Universe Painted in Light

Check out the unusual visual style in this adaptation of the ground-breaking “Science on a Sphere” production, including depictions of Earth. From NASA and NOAA, with additional images from ESA Hubble.

We perceive light–we see it—but what we see and what it means are not the same. Without context, detail means nothing.

Oh, there are so many factors at play here: what wavelengths of light can we see, how well can our brains take what we see and turn it into something we understand?

And also, how do we compare ourselves to the thing we’re observing? What tools do we use to help us capture information? How do we turn light into data, data into pixels, pixels into meaning? Start with a planet.

For example, Earth. And as long as we’re at it, let’s tip the Earth to spin properly on its axis. Now, recall our original points of light. Our idea.

These are satellites in orbit. Satellites collect data as the Earth rotates beneath them.

Think of satellites as paint brushes working in reverse: instead of painting planets with light, satellites collect light reflected from planets below. With enough data we can paint a world.

Data that make this image come from instruments on two NASA satellites called AQUA and TERRA. These instruments see the Earth in what we might regard as “natural color.”

They can also see certain events as they happen. There, splattered like white paint on a blue canvas, something important: Hurricane Katrina.

These satellites are only two of many that can see hurricanes. The stripes you see building up come from a unique spacecraft called TRMM. Among the many remarkable things TRMM can do, it can look inside hurricanes like nothing else in the world.

See for yourself. TRMM sees the actual body of the beast in three dimensions. Orange and red zones indicate higher rainfall rates. Cloud spires called hot towers drive the storm’s greedy grab for energy.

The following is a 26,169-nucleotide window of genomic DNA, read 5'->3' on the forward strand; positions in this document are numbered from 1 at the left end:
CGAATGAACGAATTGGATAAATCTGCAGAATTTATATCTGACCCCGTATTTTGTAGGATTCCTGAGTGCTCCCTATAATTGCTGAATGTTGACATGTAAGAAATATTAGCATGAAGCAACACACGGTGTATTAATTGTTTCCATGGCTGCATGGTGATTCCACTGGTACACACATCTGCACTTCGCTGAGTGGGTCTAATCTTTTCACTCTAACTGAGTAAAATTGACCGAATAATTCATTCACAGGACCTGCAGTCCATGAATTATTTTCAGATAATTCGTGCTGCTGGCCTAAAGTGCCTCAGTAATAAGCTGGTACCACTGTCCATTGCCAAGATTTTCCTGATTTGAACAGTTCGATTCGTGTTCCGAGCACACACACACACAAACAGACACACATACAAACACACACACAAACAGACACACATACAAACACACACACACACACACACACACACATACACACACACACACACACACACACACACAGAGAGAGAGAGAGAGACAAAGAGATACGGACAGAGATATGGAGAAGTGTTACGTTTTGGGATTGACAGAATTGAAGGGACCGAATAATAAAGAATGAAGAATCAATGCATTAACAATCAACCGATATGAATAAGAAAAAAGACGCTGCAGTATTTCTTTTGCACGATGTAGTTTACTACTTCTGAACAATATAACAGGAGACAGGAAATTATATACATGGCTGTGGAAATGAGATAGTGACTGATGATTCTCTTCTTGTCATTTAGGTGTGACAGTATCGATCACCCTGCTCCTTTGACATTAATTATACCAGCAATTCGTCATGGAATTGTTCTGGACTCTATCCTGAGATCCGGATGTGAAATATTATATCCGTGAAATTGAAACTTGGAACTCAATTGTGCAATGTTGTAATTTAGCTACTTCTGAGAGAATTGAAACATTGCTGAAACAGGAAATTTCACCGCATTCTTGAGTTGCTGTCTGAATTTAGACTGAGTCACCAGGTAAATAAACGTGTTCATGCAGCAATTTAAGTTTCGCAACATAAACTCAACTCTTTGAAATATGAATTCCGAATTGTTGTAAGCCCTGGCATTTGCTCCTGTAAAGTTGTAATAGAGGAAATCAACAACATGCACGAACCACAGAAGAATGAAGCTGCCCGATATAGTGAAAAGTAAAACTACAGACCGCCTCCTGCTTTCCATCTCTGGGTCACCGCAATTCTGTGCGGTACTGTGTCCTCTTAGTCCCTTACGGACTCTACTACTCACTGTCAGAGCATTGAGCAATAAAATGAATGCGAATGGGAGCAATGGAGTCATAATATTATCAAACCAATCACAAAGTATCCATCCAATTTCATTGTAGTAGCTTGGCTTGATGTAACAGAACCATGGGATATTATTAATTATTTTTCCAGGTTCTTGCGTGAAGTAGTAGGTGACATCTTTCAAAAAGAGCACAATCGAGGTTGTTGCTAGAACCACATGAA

The Earth changes. It breathes. And it surprises. Though we live on a planet largely covered by water, we often forget that huge tracts are frozen solid. Let’s change the perspective.

Ice covers much of the world. The eternally frozen parts are called the Cryosphere. It’s the planet’s thermostat, and a hydrological warehouse, and in terms of a changing climate, it’s the canary in a coalmine.

You may live your whole life and never visit these places, but these places will affect your life nonetheless.

You know this place. The Moon. Earth’s closest neighbor is little more than a beautiful stranger across an airless room. There are mysteries here and answers. And, like love, perhaps, destiny.

Back on Earth, day and night change like moods, with points of light pricking the darkness like vaguely remembered dreams. City lights shine into space at night, like ancient campfires, like candles of civilization.

No other place beyond the Earth shows signs of life like this, or shows signs of life at all. But we’re looking.

Before we can find life elsewhere, we need to be good at reading its signs at home first. And on Earth, life is everywhere.

This is the living Earth: the biosphere. Phytoplankton bloom in vast oceanic fields. Land plants pulse rhythmically with seasonal growth. Together, these sound the global heartbeat, the pulse of life powered by the sun.

The Sun. All energy on Earth comes from the sun.

The Moon…the Earth…the Sun: celestial spheres we see and feel everyday. But in our solar neighborhood, there are other places, too. Fabulous places. Mysterious places.

As a tourist destination, Mars has an impressive brochure. The longest, deepest canyon in the solar system. A volcano so high it’s peak climbs above most of the Martian atmosphere. Nothing like these places exists on Earth. Nothing.

This is from a NASA mission called WMAP. If the whole universe were a person, this would be its first baby picture. There are no stars here, no galaxies, certainly no planets. But there is energy. The rest came soon enough, once the new kid could collect herself.

This is the universe we see today. It’s a lively place. That’s a gamma ray burst, spotted by NASA’s “SWIFT” satellite. These cosmic blasts have long puzzled scientists. They may be stars collapsing in upon themselves, or two densely packed remnants of stars merging together.

But in either case, scientists believe they herald the births of black holes. They’re the most powerful explosions in the universe after the Big Bang. And they seem to happen all the time, as often as once a day.

We look outwards as much as we look inwards, for if there is any certainty in the journey of knowledge it’s that travel in any direction can lead to the same destination.

We see only what we look for, and in space and on Earth we seek the wisdom to ask the right questions.

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